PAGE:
Wednesday, October 19, 2005
You can't get there from here (my anti-traffic rant)
The M-10 is down to one lane, so it takes me 30 minutes longer to get to work now. I spend a lot of time just sitting in traffic lately because of construction, and things are getting worse.
A recent study revealed that Michigan’s roads are headed toward a crisis. Despite constant construction, one-third of Detroit’s roads are listed in “poor” condition. Like I need to tell that to any of my local readers; Detroit’s highways often look like minefields, our traffic reports are filled with warnings of car-eating potholes that cause flat tires and massive backups during rush hour. The shoulders of our expressways are littered with hubcaps shaken from vehicles by the rough terrain (there is a hubcap from my wife’s Scion xb somewhere along the Southfield – if you see it, please let me know).
The long-term prognosis ain’t so good, either; current projections say that $70 billion is going to be needed over the next 25 years to bring Detroit’s roads up to snuff, and only $40 billion is going to be available.
While I realize that weather and traffic put a strain on Michigan roads, there are better alternatives than the $1.3 billion the state spends on its roads each year. Some of the money could be focused on giving Detroit a viable mass transit system. This would reduce congestion, both reducing wear on the roads and the need to widen any of our highways.
Automakers are, historically, opposed to mass transit. And the Big Three own Detroit, for as long as the Big Three last anyway. They will do what they can to prevent any development of mass transit in Michigan or anywhere else for that matter; GM destroyed the US streetcar system in the 20's, and they never looked back (link).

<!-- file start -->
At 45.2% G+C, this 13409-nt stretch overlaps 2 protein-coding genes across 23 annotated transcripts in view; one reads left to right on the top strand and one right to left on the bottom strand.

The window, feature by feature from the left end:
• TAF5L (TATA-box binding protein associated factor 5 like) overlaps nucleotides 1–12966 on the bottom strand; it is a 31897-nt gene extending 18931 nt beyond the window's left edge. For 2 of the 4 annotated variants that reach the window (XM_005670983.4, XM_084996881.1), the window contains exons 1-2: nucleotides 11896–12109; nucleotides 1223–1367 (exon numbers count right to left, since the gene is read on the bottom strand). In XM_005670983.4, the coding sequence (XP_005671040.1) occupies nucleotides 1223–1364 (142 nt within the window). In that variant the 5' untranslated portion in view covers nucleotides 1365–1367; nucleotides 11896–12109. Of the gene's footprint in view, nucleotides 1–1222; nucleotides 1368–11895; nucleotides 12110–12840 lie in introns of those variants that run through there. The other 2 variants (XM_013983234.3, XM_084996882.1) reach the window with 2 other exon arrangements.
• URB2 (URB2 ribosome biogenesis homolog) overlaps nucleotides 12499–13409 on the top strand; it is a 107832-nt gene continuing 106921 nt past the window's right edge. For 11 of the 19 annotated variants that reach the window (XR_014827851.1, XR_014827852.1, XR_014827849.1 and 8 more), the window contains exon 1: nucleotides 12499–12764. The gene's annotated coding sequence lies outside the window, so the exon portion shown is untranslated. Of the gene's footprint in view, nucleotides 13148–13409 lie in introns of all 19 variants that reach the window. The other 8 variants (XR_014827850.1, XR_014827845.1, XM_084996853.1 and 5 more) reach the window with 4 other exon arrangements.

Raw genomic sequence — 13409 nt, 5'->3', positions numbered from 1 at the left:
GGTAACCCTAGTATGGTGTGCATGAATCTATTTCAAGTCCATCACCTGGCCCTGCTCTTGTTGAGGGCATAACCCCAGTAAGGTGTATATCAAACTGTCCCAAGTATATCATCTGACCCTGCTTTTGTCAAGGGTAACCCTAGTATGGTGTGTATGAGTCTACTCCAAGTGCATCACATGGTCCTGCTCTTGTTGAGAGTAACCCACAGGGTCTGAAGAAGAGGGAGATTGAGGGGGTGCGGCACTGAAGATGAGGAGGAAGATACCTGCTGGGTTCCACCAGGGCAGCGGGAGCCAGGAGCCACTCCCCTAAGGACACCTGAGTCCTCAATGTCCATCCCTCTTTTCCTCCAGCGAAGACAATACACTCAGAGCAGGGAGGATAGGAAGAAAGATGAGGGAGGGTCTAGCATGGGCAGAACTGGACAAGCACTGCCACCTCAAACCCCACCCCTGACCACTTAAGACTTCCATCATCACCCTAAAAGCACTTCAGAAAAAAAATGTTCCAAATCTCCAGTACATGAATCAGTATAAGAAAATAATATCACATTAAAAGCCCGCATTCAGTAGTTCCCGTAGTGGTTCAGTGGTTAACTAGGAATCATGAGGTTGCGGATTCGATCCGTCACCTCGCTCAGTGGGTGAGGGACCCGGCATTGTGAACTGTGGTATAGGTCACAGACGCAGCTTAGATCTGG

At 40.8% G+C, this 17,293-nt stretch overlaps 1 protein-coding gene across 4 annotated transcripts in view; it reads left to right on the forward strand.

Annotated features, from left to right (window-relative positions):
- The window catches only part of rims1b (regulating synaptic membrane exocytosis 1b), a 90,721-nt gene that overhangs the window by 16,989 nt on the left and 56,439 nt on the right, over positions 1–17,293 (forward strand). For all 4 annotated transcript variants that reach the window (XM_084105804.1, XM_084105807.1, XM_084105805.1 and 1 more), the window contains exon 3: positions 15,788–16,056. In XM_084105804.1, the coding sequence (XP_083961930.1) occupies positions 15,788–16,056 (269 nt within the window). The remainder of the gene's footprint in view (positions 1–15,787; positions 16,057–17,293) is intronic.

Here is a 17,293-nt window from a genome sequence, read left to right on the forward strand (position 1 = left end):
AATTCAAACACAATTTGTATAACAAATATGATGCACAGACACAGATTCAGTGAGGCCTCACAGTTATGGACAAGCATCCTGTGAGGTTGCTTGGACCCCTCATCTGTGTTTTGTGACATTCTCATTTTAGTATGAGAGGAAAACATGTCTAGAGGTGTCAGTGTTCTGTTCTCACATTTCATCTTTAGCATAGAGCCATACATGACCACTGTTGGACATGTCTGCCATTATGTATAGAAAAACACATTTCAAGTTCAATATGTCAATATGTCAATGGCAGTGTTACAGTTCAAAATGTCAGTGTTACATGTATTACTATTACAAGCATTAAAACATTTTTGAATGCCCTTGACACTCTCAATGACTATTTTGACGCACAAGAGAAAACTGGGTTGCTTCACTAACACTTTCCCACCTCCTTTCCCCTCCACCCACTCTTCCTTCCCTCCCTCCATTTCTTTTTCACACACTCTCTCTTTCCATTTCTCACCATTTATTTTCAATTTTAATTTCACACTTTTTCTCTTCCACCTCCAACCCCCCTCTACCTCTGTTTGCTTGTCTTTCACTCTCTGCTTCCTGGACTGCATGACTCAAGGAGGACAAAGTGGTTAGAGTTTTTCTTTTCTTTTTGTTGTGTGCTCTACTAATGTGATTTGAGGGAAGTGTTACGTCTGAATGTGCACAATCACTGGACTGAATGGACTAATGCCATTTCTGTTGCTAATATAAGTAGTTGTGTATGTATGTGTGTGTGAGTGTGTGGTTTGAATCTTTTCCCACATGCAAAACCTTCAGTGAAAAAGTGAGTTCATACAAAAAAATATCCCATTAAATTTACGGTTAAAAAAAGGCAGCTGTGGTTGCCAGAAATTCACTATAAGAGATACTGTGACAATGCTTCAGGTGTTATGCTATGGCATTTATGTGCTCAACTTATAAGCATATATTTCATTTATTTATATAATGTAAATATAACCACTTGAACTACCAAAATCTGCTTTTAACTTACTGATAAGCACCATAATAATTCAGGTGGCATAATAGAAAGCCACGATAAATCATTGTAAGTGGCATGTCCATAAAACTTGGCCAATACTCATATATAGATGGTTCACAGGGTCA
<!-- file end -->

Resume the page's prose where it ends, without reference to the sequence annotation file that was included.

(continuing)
Our esteemd ex-governor John Engler bears some of the responsibility for Detroit’s problems as well; his last act as governor was to quietly veto a bill that would help create mass transit in Detroit. He literally did it as he was walking out of his office on New Year’s Eve, and it is largely viewed as a vindictive act toward real or imagined slights from Detroit politicians. That was at the end of 2002, and the bill has yet to be revived (link).
I am so jealous of my friends elsewhere who get to take a train to work. Just to have that time to nap or read, and my commute wouldn’t feel like time stolen from my day. I would love to live in a place where I could walk or ride my bike to work; urban sprawl prevents that. Instead, I live in the 10th-worst rush hour in the country, where drivers waste an average of 57 hours each year just sitting in traffic, like I do on the M-10.
I have a quarter tank of gas, which would get me home from work in non-rush hour traffic. Hell, it would get me home and back again, and home one more time. Because of the current state of my drive, though, I need to get gas so I know I’ll make it home. This pisses me off, too; it not only wastes gas (clogged roads cause the average Michigan motorist $318 a year in wasted fuel), but gas by my house is 2.49/gallon, while out here it’s 2.65.
I also hate the fact that individual drivers have the ability to ruin my day. Just because you can’t drive, or you were on your phone, or you decided that you had to drive like an ass and get two car lengths up, you caused a fender bender, and now I am stuck here because of you.
Many times it’s the same makes of cars involved, which leads to a conundrum; do certain people drive certain makes of cars because they are jackasses, or does owning these cars cause you to become a jackass? If you own a Lexus, please let me know your take on your driving personality.
The people I feel worst for, though, are the guys in the traffic choppers. Imagine this scenario: you’re in a helicopter, you’re flying, you can go anywhere, but your job is to sit, if not in, over the traffic, and watch it. Just like the rest of us poor schlubs. You could get away, but you’re not allowed to. You’re stuck in traffic because we are.
Thanks for letting me get that off my chest. Mahalo.